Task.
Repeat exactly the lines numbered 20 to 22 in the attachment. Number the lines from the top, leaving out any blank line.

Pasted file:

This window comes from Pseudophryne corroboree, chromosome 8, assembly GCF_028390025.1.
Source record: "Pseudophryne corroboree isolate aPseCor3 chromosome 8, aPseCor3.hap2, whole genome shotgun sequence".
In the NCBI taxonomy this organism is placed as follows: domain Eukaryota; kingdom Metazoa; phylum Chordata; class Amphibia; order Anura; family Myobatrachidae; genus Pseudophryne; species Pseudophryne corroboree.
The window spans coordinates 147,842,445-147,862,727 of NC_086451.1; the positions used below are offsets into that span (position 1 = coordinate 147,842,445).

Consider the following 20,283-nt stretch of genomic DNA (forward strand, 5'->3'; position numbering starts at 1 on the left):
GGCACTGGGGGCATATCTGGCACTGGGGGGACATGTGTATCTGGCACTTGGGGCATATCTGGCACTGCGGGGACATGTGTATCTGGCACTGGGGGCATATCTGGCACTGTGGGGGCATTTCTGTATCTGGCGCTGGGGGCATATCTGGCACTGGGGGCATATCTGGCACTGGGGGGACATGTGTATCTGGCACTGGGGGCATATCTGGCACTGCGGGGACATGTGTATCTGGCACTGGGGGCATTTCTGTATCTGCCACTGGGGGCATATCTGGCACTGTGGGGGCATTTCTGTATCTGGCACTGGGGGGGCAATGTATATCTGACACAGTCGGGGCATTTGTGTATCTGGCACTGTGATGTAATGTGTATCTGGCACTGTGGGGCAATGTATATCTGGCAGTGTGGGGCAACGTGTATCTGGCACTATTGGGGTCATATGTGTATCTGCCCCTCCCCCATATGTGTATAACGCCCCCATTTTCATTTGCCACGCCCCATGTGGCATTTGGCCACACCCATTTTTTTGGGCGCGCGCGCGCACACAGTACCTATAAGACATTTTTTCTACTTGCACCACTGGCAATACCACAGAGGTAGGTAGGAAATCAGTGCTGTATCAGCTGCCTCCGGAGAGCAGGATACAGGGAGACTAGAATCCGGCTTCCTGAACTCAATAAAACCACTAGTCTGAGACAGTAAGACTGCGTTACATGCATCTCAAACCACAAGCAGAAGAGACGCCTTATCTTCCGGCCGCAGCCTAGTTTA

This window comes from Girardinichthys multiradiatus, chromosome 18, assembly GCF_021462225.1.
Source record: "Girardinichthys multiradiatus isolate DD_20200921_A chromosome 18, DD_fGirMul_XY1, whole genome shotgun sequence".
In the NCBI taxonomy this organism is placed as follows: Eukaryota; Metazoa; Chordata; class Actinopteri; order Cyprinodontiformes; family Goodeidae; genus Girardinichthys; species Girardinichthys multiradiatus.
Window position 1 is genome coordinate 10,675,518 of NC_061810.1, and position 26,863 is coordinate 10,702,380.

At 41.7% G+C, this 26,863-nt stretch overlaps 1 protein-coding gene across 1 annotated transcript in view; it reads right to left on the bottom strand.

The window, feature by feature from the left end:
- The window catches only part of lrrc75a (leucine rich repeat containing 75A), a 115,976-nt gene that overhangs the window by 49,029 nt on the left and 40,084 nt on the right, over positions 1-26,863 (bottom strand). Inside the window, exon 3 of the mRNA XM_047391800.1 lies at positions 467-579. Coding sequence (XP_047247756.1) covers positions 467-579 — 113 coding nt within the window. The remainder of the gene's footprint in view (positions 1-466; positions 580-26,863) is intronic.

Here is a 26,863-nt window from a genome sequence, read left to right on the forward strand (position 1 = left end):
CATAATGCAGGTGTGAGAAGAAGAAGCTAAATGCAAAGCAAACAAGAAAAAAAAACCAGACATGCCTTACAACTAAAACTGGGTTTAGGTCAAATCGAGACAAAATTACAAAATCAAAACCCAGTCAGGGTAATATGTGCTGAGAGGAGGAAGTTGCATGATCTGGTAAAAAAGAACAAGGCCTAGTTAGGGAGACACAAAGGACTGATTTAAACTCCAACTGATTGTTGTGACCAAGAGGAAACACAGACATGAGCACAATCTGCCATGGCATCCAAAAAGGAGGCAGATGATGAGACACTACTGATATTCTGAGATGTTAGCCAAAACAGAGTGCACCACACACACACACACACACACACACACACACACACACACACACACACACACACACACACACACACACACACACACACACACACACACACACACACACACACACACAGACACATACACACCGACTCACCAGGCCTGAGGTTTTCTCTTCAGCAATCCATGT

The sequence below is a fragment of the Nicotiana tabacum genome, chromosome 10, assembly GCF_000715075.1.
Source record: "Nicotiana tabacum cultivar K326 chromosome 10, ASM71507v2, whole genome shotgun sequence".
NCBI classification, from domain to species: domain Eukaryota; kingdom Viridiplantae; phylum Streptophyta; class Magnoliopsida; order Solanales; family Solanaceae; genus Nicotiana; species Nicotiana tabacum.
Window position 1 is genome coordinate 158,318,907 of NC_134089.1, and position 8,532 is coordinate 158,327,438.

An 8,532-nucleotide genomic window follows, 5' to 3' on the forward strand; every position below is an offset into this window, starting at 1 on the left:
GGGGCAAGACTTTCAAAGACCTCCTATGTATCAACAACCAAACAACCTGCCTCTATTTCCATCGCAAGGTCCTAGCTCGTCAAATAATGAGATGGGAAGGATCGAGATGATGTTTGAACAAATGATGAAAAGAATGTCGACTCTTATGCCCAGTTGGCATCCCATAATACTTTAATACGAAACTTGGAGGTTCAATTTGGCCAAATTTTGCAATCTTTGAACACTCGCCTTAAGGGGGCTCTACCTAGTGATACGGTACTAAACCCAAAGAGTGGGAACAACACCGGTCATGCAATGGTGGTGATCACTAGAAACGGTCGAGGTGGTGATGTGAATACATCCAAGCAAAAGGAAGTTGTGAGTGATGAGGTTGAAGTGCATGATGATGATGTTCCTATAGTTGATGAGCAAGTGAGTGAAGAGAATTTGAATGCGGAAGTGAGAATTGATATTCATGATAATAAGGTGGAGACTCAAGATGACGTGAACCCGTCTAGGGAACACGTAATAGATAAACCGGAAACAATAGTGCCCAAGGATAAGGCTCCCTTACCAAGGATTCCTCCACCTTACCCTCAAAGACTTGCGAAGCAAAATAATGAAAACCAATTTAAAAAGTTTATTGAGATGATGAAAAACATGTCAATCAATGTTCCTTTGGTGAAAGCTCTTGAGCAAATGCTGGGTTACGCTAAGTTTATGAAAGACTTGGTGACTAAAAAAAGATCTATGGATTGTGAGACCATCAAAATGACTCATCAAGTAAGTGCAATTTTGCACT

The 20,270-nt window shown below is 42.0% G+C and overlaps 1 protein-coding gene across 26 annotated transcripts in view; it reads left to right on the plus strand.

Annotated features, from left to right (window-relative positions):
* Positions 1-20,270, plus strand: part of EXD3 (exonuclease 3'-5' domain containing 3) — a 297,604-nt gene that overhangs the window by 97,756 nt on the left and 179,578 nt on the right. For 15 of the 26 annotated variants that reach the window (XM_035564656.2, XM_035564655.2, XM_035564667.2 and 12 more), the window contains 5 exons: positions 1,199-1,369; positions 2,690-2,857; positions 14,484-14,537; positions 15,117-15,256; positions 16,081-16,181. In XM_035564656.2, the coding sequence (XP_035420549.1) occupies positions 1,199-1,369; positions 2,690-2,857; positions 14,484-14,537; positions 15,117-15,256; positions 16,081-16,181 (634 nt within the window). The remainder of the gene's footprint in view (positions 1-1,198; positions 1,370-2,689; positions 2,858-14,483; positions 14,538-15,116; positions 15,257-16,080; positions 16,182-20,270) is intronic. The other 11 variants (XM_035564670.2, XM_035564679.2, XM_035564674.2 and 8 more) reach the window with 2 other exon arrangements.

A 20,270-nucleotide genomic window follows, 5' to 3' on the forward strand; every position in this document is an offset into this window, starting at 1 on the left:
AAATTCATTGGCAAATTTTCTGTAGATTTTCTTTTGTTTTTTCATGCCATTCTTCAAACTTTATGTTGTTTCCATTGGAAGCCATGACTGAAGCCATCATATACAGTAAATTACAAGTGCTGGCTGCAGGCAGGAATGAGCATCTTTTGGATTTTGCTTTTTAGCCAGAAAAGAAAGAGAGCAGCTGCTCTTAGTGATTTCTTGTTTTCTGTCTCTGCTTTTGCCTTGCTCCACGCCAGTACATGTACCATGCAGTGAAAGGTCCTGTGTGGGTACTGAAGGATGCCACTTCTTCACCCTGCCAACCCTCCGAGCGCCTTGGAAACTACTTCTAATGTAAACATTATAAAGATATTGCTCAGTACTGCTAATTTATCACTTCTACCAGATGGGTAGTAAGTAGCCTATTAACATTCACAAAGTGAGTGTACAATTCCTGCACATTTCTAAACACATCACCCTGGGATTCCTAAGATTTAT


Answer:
An 8,532-nucleotide genomic window follows, 5' to 3' on the forward strand; every position below is an offset into this window, starting at 1 on the left:
GGGGCAAGACTTTCAAAGACCTCCTATGTATCAACAACCAAACAACCTGCCTCTATTTCCATCGCAAGGTCCTAGCTCGTCAAATAATGAGATGGGAAGGATCGAGATGATGTTTGAACAAATGATGAAAAGAATGTCGACTCTTATGCCCAGTTGGCATCCCATAATACTTTAATACGAAACTTGGAGGTTCAATTTGGCCAAATTTTGCAATCTTTGAACACTCGCCTTAAGGGGGCTCTACCTAGTGATACGGTACTAAACCCAAAGAGTGGGAACAACACCGGTCATGCAATGGTGGTGATCACTAGAAACGGTCGAGGTGGTGATGTGAATACATCCAAGCAAAAGGAAGTTGTGAGTGATGAGGTTGAAGTGCATGATGATGATGTTCCTATAGTTGATGAGCAAGTGAGTGAAGAGAATTTGAATGCGGAAGTGAGAATTGATATTCATGATAATAAGGTGGAGACTCAAGATGACGTGAACCCGTCTAGGGAACACGTAATAGATAAACCGGAAACAATAGTGCCCAAGGATAAGGCTCCCTTACCAAGGATTCCTCCACCTTACCCTCAAAGACTTGCGAAGCAAAATAATGAAAACCAATTTAAAAAGTTTATTGAGATGATGAAAAACATGTCAATCAATGTTCCTTTGGTGAAAGCTCTTGAGCAAATGCTGGGTTACGCTAAGTTTATGAAAGACTTGGTGACTAAAAAAAGATCTATGGATTGTGAGACCATCAAAATGACTCATCAAGTAAGTGCAATTTTGCACT

The 20,270-nt window shown below is 42.0% G+C and overlaps 1 protein-coding gene across 26 annotated transcripts in view; it reads left to right on the plus strand.